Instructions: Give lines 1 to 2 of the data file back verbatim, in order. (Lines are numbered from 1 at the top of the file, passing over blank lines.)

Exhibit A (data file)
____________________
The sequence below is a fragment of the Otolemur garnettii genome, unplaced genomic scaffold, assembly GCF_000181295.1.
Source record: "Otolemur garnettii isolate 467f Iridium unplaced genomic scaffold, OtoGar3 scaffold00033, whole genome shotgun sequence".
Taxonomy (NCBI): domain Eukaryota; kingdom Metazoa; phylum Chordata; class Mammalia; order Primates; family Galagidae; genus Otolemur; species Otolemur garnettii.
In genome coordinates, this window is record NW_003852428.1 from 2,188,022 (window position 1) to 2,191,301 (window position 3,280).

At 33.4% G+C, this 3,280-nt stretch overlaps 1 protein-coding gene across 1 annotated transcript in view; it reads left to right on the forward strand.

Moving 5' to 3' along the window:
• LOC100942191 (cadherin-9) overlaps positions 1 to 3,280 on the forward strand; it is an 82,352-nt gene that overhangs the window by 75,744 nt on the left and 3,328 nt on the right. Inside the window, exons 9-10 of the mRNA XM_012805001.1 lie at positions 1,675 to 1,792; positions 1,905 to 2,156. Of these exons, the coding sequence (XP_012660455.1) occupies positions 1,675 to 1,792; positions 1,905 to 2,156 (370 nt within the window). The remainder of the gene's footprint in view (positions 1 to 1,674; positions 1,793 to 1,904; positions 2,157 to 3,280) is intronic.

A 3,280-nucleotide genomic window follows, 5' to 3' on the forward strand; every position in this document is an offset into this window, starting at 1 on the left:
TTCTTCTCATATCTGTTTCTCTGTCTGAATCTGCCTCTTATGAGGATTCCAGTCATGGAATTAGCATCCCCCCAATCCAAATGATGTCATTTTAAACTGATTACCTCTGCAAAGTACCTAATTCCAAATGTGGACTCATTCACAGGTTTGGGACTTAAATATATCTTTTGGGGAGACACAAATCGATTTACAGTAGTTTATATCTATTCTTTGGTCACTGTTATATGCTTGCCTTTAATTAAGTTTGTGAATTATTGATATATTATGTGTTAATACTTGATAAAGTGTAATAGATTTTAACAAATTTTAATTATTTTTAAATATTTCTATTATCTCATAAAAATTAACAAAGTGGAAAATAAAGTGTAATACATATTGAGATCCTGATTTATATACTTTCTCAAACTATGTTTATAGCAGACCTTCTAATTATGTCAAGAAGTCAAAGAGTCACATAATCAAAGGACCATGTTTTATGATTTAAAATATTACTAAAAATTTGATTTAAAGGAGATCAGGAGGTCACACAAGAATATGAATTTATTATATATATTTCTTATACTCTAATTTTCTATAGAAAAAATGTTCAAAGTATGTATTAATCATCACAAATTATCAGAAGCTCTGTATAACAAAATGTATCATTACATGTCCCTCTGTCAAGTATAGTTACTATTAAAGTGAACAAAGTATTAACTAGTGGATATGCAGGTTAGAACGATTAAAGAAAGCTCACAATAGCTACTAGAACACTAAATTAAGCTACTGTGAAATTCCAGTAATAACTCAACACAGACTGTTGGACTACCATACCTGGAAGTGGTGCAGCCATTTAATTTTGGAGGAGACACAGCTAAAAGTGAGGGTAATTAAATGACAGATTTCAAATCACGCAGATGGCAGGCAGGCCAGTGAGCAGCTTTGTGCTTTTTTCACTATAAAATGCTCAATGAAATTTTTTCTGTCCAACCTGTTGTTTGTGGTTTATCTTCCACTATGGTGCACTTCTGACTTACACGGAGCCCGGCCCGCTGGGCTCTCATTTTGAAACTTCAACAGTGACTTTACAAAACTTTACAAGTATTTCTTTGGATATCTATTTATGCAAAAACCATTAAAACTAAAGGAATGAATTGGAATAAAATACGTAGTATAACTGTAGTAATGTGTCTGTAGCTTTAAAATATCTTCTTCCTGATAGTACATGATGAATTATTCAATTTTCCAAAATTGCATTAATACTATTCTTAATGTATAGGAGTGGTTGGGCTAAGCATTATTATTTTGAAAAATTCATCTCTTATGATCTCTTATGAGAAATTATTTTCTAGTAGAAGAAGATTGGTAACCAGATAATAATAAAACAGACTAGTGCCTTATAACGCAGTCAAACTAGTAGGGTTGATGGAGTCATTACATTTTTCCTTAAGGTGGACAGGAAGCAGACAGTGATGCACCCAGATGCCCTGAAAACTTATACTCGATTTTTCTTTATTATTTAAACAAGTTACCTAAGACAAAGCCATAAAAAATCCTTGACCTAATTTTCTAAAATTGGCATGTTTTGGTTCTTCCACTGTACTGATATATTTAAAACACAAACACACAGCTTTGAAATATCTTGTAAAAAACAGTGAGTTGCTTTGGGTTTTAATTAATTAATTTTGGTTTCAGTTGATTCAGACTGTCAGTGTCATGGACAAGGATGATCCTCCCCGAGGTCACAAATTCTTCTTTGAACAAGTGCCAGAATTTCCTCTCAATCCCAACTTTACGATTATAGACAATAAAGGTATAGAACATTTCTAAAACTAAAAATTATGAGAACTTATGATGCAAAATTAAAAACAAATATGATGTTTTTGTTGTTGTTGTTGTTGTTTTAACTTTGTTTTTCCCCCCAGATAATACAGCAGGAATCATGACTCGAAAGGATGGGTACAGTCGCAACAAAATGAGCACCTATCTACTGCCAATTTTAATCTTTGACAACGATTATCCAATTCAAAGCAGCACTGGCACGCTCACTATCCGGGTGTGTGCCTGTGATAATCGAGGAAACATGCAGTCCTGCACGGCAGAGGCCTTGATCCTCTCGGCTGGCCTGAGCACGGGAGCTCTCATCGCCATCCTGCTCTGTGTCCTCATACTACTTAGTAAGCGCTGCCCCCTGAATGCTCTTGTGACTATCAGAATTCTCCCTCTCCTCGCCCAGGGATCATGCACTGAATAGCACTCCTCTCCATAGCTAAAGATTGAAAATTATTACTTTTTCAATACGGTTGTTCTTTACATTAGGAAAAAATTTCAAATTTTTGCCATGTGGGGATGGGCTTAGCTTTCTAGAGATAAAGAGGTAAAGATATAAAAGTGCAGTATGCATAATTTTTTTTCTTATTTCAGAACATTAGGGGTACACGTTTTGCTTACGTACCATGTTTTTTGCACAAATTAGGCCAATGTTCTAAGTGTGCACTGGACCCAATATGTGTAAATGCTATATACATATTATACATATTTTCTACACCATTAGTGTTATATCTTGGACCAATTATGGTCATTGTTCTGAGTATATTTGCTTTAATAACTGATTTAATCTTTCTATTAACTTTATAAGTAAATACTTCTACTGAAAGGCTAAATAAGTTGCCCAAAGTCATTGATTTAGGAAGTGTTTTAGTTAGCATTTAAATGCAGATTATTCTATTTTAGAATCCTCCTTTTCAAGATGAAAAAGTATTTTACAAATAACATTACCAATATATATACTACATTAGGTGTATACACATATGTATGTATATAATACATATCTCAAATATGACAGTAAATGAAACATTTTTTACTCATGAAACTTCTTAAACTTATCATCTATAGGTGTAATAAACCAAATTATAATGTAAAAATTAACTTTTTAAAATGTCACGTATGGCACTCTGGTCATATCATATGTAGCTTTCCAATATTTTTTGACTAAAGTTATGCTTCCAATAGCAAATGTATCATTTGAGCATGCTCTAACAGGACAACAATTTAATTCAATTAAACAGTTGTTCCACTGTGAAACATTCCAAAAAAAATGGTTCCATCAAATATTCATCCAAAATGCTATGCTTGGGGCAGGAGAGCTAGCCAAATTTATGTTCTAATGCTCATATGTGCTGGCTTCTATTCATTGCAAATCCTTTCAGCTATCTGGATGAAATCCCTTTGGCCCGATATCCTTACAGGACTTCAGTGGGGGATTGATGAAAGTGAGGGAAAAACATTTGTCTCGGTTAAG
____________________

The sequence below is a fragment of the Otolemur garnettii genome, unplaced genomic scaffold, assembly GCF_000181295.1.
Source record: "Otolemur garnettii isolate 467f Iridium unplaced genomic scaffold, OtoGar3 scaffold00033, whole genome shotgun sequence".